In our summer exhibition, we've chosen Isabelle Coppinger and Carlyle Wolfe--two women artists who complement each other well with their botanical subject matter. Coppinger meticulously crafts flower and leaf forms from porcelain. She carves the leaves freehand and then builds the flower pods from multiple slabs of clay. Each almond-shaped flower is unique in its intricate surface detail. Finally, component parts of the sculpture--left unglazed with their matte white texture--are installed three-dimensionally on the wall with rods of different lengths. The soft shadows of her work are as much a part of the installation as the porcelain, and the resulting wall sculpture is illusionistic in its combination of positive and negative space.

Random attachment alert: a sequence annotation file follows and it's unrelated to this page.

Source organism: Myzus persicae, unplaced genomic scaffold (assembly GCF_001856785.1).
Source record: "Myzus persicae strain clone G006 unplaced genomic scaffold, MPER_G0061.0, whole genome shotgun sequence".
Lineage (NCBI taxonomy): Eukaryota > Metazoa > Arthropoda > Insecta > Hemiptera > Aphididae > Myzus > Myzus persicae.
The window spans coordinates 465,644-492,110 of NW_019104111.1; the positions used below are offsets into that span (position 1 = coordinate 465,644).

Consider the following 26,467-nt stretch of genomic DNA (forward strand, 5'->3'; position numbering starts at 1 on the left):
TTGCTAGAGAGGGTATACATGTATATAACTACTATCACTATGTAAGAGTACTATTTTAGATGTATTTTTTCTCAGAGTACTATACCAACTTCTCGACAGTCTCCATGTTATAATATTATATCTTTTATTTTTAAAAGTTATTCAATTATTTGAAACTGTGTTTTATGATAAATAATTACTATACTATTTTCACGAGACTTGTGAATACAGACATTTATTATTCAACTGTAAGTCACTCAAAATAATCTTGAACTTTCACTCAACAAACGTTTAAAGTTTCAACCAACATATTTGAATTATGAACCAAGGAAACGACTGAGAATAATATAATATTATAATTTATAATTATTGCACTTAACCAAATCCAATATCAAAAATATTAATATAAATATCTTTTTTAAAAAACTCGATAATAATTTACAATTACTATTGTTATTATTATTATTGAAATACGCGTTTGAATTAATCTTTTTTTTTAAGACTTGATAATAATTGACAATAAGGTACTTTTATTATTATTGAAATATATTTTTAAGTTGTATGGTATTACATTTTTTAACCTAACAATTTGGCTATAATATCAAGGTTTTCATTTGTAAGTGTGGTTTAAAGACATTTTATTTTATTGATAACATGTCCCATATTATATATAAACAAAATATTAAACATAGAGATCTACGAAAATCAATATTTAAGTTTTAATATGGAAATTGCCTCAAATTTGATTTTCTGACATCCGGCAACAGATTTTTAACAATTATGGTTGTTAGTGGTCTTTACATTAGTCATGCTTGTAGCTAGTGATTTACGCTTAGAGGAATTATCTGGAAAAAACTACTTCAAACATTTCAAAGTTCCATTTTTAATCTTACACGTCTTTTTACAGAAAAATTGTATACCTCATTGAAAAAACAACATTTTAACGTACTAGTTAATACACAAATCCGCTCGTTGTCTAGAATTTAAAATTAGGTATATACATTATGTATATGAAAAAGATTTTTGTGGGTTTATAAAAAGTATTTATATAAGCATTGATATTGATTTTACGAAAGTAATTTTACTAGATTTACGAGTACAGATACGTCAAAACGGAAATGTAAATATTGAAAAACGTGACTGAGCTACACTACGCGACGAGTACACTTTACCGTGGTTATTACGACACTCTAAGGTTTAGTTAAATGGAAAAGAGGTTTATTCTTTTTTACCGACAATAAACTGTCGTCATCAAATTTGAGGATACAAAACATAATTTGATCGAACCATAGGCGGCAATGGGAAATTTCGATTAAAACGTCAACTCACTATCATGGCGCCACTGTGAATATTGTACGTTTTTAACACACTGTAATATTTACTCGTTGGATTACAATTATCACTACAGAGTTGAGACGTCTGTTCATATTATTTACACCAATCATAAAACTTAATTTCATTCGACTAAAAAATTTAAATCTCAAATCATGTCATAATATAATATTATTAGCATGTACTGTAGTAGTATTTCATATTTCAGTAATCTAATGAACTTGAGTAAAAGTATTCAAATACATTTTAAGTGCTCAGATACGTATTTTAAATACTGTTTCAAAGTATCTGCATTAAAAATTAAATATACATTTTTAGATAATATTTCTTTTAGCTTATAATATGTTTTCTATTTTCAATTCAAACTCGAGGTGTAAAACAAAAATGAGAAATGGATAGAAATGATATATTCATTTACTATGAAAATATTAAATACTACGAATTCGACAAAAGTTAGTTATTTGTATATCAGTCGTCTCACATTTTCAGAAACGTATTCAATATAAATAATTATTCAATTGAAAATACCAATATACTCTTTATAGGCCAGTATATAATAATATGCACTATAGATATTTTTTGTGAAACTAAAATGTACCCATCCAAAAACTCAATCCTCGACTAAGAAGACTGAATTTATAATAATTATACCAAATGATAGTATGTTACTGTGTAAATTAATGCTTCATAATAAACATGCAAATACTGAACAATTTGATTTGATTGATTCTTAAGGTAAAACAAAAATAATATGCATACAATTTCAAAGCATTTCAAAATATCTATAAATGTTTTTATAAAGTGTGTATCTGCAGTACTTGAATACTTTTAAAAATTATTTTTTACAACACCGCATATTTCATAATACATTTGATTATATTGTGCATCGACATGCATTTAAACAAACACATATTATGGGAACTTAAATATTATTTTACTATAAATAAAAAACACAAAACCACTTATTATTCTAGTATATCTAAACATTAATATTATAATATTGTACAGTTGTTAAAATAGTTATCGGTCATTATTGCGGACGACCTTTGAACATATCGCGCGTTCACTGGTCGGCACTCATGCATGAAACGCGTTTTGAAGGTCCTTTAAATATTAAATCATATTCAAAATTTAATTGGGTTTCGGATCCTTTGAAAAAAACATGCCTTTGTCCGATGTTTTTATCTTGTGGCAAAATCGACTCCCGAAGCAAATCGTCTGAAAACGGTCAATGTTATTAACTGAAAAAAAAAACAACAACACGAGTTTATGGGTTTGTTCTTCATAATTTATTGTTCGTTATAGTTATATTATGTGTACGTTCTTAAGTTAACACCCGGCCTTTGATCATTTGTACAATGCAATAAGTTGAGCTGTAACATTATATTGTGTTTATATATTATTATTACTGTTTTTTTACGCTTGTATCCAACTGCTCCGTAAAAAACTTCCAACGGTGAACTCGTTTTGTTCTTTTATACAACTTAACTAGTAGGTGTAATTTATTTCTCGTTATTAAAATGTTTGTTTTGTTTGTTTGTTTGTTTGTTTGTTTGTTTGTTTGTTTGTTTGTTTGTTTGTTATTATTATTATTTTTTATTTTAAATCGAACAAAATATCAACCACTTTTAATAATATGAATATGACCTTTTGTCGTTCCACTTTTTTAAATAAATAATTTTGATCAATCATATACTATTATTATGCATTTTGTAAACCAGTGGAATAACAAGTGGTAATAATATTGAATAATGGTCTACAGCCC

In contrast, Carlyle Wolfe's paintings use a two-dimensional plane to create the illusion of spatial depth. Wolfe studies the natural world according to season and time of day. Each painting captures the seasonal plants and color palette of a specific time. Beginning with color swatches, the artist plans the overall color scheme before she gets started on her composition. For instance, dawn, high noon, and dusk all have different spectra that affect the outcome of her painting. Once she settles on a palette, she sifts through her collection of hundreds of hand-drawn stencils to determine which flora should be featured during that season. Oil paint is then brushed on in an underpainting, or sprayed over stencils to create the harmony and dimension of a complete work. Her process is a time-intensive, layered approach that allows her to experiment with veils of color and form.